Was Bach a Nazi? Franz Welser-Möst wants to knowmain
This is bold and timely. Johann Sebastian Bach used hateful words about the Jews in St John’s Passion and elsewhere. Often, the worst epithets are accompanied by the loveliest music.
So was Bach an early Nazi?
Music director Franz Welser-Möst has convened a debate, long overdue, in Cleveland.
Press release follows.
CLEVELAND – On Sunday March 5, 2017 at 3:00 p.m., Cleveland Orchestra Music Director Franz Welser-Most convenes a panel of guest speakers at The Temple-Tifereth Israel in Beachwood (26000 Shaker Boulevard, Beachwood, OH) to probe the question “Is Bach’s St. John Passion anti-Semitic?”, a lingering claim that surrounds this seminal work. This extraordinarily moving and achingly beautiful telling of the Crucifixion is perhaps Bach’s most daring, forceful, and poetic composition. The panel will explore the context of European history, music, and religion that influenced the creation of Bach’s masterpiece and the intersections of meaning, message, and intent.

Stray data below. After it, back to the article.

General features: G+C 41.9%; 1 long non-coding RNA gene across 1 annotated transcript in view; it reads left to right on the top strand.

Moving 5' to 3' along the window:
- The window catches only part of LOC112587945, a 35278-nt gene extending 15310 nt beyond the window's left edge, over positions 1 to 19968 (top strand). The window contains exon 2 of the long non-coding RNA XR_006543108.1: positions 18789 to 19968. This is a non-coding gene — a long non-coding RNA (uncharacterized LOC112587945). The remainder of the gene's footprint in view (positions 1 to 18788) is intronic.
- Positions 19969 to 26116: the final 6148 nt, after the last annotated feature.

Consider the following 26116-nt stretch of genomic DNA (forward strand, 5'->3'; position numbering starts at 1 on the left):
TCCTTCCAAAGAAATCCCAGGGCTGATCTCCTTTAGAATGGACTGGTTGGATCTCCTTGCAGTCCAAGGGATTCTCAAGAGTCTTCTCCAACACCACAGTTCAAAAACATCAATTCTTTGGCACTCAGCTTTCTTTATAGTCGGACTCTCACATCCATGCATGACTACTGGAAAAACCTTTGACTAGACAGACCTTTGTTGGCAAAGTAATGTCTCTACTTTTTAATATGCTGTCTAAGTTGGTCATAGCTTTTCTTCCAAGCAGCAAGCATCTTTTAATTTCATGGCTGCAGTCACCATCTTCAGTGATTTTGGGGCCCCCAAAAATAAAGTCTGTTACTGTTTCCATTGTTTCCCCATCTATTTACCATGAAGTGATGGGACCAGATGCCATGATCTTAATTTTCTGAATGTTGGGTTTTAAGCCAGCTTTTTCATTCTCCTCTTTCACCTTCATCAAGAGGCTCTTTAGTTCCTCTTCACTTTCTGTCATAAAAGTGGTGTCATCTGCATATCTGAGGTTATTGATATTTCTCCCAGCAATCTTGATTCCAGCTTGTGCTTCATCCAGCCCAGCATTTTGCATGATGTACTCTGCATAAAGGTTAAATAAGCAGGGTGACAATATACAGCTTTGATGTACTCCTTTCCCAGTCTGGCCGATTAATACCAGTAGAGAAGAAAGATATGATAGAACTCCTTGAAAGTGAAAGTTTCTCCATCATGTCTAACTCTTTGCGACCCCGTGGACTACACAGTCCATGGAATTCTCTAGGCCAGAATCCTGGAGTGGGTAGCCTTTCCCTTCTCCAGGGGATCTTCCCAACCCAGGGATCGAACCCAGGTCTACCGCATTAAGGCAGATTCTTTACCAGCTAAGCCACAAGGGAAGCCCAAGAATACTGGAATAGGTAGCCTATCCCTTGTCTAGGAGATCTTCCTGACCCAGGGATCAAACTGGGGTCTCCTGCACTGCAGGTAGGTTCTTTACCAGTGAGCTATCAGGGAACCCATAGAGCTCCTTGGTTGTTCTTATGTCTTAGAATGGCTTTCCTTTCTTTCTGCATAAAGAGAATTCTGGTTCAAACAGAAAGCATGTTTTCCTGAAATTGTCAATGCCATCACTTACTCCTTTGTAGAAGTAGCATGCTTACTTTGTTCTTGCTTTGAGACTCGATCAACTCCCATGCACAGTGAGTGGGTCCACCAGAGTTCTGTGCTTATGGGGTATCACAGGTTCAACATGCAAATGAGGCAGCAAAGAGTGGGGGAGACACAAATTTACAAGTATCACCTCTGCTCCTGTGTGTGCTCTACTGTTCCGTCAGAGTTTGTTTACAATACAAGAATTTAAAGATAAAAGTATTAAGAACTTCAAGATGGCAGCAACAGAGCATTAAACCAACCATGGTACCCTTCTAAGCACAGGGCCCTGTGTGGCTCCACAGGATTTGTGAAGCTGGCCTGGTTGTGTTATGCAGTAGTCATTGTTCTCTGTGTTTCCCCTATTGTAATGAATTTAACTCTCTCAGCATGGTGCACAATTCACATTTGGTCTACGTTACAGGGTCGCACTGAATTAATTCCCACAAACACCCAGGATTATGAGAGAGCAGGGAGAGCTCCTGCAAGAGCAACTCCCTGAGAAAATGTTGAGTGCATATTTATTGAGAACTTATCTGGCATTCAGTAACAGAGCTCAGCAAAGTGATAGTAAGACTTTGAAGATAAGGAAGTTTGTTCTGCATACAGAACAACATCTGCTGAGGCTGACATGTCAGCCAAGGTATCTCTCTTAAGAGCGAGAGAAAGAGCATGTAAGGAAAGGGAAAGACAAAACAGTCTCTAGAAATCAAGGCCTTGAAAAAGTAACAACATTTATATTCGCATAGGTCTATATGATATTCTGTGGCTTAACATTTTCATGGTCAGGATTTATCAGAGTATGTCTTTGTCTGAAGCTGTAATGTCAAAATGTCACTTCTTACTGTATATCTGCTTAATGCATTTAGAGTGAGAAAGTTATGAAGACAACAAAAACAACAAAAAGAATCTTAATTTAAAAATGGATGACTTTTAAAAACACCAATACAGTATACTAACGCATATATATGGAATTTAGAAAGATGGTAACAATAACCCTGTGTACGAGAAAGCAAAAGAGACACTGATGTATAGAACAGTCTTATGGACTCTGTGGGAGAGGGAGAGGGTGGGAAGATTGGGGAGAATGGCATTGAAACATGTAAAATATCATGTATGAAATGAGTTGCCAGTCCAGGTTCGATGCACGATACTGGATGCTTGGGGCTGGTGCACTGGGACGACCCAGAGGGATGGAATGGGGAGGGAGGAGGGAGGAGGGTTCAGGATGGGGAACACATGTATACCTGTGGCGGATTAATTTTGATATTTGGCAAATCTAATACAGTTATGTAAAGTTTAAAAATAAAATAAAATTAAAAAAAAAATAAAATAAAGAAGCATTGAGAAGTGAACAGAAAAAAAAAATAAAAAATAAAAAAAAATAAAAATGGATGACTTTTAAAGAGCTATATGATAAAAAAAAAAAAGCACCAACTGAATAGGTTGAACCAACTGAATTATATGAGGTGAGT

In addition to Welser-Möst, the panel includes Rabbi Roger C. Klein, Associate Rabbi at The Temple-Tifereth Israel, and Michael Marissen, Professor Emeritus of Music at Swarthmore College and author of the newly released book, Bach and God. The conversation will be moderated by David J. Rothenberg, Associate Professor and Chair, Department of Music, Case Western Reserve University. The event is free, but tickets are required and may be reserved online at www.maltzmuseum.org or by calling the Maltz Museum at 216-593-0575.
Following the March 5 concert preview panel discussion, Franz Welser-Mӧst will lead The Cleveland Orchestra in performances of Bach’s St. John Passion on March 9, 11 and 12 at Severance Hall.